George Clooney plays a Jim Cramer-like television personality who's forced to grow a conscience when a disgruntled viewer holds him hostage on live TV in "Money Monster," a serviceable, if slight, real time thriller from director Jodie Foster.
Clooney's character Lee Gates is one of those cable news stars who probably hasn't spoken to a non-celebrity in decades. His flashy show opens with him in dancing in costume with two gyrating ladies at his side like he's in his own rap video, and the vulgarity just escalates from there with ridiculous graphics and sound effects that even a shock jock radio host would likely find tasteless.
We see him being dismissive of the pleas from his put-upon producer Patty Fenn (Julia Roberts) to stick to the script, or at least give her a heads up as to where he's planning to go, but Lee Gates is one of those roguish improvisational types who is somehow charismatic enough to get away with it. This is not really a likable guy, and it's not even clear how smart a financial mind he is, but Clooney has that perfect combination of non-threatening smarm and swagger to make Lee not completely reprehensible.
It does, however, make it a little hard to care when Jack O'Connell's character Kyle comes skulking in through the back of the set with a gun and a vest full of explosives made especially for Lee. Kyle, we find out, trusted Lee's advice on an investment that went awry when a stable company's stock plummeted and he lost everything. The company's explanation and the narrative in the press is that it was just a computer glitch, but Kyle's not buying it and wants some answers.
It's an odd pairing, this somewhat daffy television dope against an unhinged blue collar fool with a hunch that $800 million didn't just disappear because of a glitch. Although it doesn't make for the most scintillating conversation, as Kyle wails about the system being rigged tension builds and it seems like perhaps "Money Monster" is heading somewhere significant — an all-out indictment of Wall Street corruption, maybe, that movies as different as "Margin Call" and "The Big Short" have done so well.
Unfortunately, it doesn't.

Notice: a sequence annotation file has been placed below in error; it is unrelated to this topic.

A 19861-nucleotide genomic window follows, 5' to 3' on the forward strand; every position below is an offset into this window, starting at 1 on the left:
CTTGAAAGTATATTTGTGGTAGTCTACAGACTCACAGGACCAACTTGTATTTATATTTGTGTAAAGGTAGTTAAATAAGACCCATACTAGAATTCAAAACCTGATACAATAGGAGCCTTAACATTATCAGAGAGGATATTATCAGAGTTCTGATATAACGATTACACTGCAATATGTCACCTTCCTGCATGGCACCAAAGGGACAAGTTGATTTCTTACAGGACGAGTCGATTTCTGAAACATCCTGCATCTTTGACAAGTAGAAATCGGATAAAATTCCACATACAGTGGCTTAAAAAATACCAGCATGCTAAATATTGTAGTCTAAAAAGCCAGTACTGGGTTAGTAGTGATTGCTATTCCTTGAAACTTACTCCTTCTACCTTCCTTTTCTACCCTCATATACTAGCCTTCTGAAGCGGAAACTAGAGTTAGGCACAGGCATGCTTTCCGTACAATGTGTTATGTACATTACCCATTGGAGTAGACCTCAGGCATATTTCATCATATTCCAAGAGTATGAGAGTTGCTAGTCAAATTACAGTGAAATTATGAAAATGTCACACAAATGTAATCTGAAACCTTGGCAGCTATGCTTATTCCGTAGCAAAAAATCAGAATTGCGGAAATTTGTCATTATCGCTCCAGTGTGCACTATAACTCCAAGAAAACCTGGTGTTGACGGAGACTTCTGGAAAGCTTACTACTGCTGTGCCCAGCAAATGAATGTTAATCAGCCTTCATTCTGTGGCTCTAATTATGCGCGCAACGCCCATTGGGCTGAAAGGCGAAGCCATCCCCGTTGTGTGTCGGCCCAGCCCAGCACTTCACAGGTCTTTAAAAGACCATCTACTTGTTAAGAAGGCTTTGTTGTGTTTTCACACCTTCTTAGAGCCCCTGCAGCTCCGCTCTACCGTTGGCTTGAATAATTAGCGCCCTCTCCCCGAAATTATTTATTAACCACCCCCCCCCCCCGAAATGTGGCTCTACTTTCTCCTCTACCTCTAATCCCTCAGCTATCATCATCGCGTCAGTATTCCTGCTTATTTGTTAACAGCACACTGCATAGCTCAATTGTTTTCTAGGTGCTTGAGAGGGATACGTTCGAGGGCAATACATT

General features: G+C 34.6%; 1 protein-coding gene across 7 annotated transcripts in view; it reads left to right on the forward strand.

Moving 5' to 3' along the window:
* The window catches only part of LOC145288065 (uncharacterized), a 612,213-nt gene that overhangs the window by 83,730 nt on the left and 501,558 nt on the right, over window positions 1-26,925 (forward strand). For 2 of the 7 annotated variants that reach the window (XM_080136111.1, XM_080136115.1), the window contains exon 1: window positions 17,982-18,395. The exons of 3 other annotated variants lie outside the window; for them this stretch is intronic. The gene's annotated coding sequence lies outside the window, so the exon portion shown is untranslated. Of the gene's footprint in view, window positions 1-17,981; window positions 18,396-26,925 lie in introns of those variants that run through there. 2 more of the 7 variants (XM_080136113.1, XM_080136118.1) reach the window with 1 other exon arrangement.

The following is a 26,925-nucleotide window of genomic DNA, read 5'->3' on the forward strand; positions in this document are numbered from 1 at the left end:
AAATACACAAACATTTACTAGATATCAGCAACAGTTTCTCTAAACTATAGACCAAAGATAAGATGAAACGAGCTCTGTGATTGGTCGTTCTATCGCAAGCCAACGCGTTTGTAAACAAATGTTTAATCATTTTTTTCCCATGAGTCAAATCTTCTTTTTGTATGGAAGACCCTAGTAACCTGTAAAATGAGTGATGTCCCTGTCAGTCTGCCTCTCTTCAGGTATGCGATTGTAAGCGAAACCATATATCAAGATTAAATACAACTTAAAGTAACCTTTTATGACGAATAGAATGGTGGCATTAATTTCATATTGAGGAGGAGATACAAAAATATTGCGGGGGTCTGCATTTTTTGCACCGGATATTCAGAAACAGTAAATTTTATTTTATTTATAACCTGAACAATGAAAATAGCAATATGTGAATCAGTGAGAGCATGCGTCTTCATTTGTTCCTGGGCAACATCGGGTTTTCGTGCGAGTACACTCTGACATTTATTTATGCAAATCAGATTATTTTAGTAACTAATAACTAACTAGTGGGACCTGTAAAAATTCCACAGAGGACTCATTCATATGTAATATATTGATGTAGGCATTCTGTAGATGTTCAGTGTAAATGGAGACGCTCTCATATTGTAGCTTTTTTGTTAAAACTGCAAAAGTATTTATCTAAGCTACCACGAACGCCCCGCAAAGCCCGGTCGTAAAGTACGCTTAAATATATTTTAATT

Instead, "Money Monster" stays rather small and fictional in its aim. It's partially interested in the idea of systemic corruption in the finance world, sure, but it seems to be even more critical of the cable news media types who have grown soft, complacent and careless.
Foster, in the director's chair for the fourth time, proves once again to be assured and malleable in this role, ready to proficiently fulfill the needs of any genre with a steady, straightforward style. "Money Monster" feels like a solid '90s studio thriller in some ways — a movie for adults and made by adults with a crop of charismatic A-listers at the center.
Clooney and Roberts, by the way, are very good together but hardly get any time to just be charming in this tightly woven pic. It also seems like a cruel trick to have those two in a movie and to keep them in separate rooms for a large portion of it, communicating only through a speaker system as Patty attempts to "direct" the hostage situation from the control room. O'Connell, while committed, is playing too much of a working class stereotype to truly make an impact, and a third act turn really doesn't help.
"Money Monster" might not be a great movie, but it is a comforting movie-movie that's still fun to watch even if it whiffed on being something more.
"Money Monster," a Sony Pictures release, is rated R by the Motion Picture Association of America for "language throughout, some sexuality and brief violence." Running time: 90 minutes. Two and a half stars out of four.
MPAA Definition of R: Restricted. Under 17 requires accompanying parent or adult guardian.
Follow AP Film Writer Lindsey Bahr on Twitter: www.twitter.com/ldbahr